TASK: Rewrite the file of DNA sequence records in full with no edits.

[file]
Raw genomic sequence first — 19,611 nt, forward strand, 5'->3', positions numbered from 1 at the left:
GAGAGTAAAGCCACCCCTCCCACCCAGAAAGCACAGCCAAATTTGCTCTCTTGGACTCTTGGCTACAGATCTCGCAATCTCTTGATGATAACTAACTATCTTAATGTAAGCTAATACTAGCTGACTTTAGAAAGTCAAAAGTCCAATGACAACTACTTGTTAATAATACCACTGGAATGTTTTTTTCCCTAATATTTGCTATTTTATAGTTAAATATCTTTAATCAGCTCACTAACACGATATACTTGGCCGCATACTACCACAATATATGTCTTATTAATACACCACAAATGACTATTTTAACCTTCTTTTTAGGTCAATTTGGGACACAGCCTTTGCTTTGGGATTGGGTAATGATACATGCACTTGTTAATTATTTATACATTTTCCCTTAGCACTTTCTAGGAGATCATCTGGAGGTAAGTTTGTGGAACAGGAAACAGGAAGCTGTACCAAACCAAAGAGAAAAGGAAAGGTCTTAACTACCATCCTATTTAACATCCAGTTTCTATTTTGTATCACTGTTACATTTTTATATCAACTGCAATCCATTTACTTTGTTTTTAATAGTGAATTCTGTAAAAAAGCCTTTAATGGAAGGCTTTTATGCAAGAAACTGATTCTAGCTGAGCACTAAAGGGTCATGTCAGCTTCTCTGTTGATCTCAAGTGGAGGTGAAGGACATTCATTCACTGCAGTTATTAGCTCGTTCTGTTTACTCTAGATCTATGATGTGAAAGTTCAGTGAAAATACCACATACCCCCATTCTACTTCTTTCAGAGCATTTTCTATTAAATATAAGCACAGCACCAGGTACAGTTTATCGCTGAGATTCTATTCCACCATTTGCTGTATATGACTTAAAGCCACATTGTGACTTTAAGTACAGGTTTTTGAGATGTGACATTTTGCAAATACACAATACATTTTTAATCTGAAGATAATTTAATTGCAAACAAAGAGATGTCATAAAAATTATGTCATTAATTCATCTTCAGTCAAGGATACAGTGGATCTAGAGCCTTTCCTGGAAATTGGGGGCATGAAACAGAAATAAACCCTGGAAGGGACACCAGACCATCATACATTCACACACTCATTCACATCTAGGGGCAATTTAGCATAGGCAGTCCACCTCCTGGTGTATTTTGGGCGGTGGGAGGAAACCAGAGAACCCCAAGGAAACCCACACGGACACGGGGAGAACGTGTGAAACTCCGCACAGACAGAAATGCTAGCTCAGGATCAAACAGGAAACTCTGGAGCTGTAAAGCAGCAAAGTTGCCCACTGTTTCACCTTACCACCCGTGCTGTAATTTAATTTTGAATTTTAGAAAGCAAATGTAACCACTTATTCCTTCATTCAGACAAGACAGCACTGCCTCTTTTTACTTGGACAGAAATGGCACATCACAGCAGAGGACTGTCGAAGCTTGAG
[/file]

Raw genomic sequence first — 19,611 nt, forward strand, 5'->3', positions numbered from 1 at the left:
GAGAGTAAAGCCACCCCTCCCACCCAGAAAGCACAGCCAAATTTGCTCTCTTGGACTCTTGGCTACAGATCTCGCAATCTCTTGATGATAACTAACTATCTTAATGTAAGCTAATACTAGCTGACTTTAGAAAGTCAAAAGTCCAATGACAACTACTTGTTAATAATACCACTGGAATGTTTTTTTCCCTAATATTTGCTATTTTATAGTTAAATATCTTTAATCAGCTCACTAACACGATATACTTGGCCGCATACTACCACAATATATGTCTTATTAATACACCACAAATGACTATTTTAACCTTCTTTTTAGGTCAATTTGGGACACAGCCTTTGCTTTGGGATTGGGTAATGATACATGCACTTGTTAATTATTTATACATTTTCCCTTAGCACTTTCTAGGAGATCATCTGGAGGTAAGTTTGTGGAACAGGAAACAGGAAGCTGTACCAAACCAAAGAGAAAAGGAAAGGTCTTAACTACCATCCTATTTAACATCCAGTTTCTATTTTGTATCACTGTTACATTTTTATATCAACTGCAATCCATTTACTTTGTTTTTAATAGTGAATTCTGTAAAAAAGCCTTTAATGGAAGGCTTTTATGCAAGAAACTGATTCTAGCTGAGCACTAAAGGGTCATGTCAGCTTCTCTGTTGATCTCAAGTGGAGGTGAAGGACATTCATTCACTGCAGTTATTAGCTCGTTCTGTTTACTCTAGATCTATGATGTGAAAGTTCAGTGAAAATACCACATACCCCCATTCTACTTCTTTCAGAGCATTTTCTATTAAATATAAGCACAGCACCAGGTACAGTTTATCGCTGAGATTCTATTCCACCATTTGCTGTATATGACTTAAAGCCACATTGTGACTTTAAGTACAGGTTTTTGAGATGTGACATTTTGCAAATACACAATACATTTTTAATCTGAAGATAATTTAATTGCAAACAAAGAGATGTCATAAAAATTATGTCATTAATTCATCTTCAGTCAAGGATACAGTGGATCTAGAGCCTTTCCTGGAAATTGGGGGCATGAAACAGAAATAAACCCTGGAAGGGACACCAGACCATCATACATTCACACACTCATTCACATCTAGGGGCAATTTAGCATAGGCAGTCCACCTCCTGGTGTATTTTGGGCGGTGGGAGGAAACCAGAGAACCCCAAGGAAACCCACACGGACACGGGGAGAACGTGTGAAACTCCGCACAGACAGAAATGCTAGCTCAGGATCAAACAGGAAACTCTGGAGCTGTAAAGCAGCAAAGTTGCCCACTGTTTCACCTTACCACCCGTGCTGTAATTTAATTTTGAATTTTAGAAAGCAAATGTAACCACTTATTCCTTCATTCAGACAAGACAGCACTGCCTCTTTTTACTTGGACAGAAATGGCACATCACAGCAGAGGACTGTCGAAGCTTGAG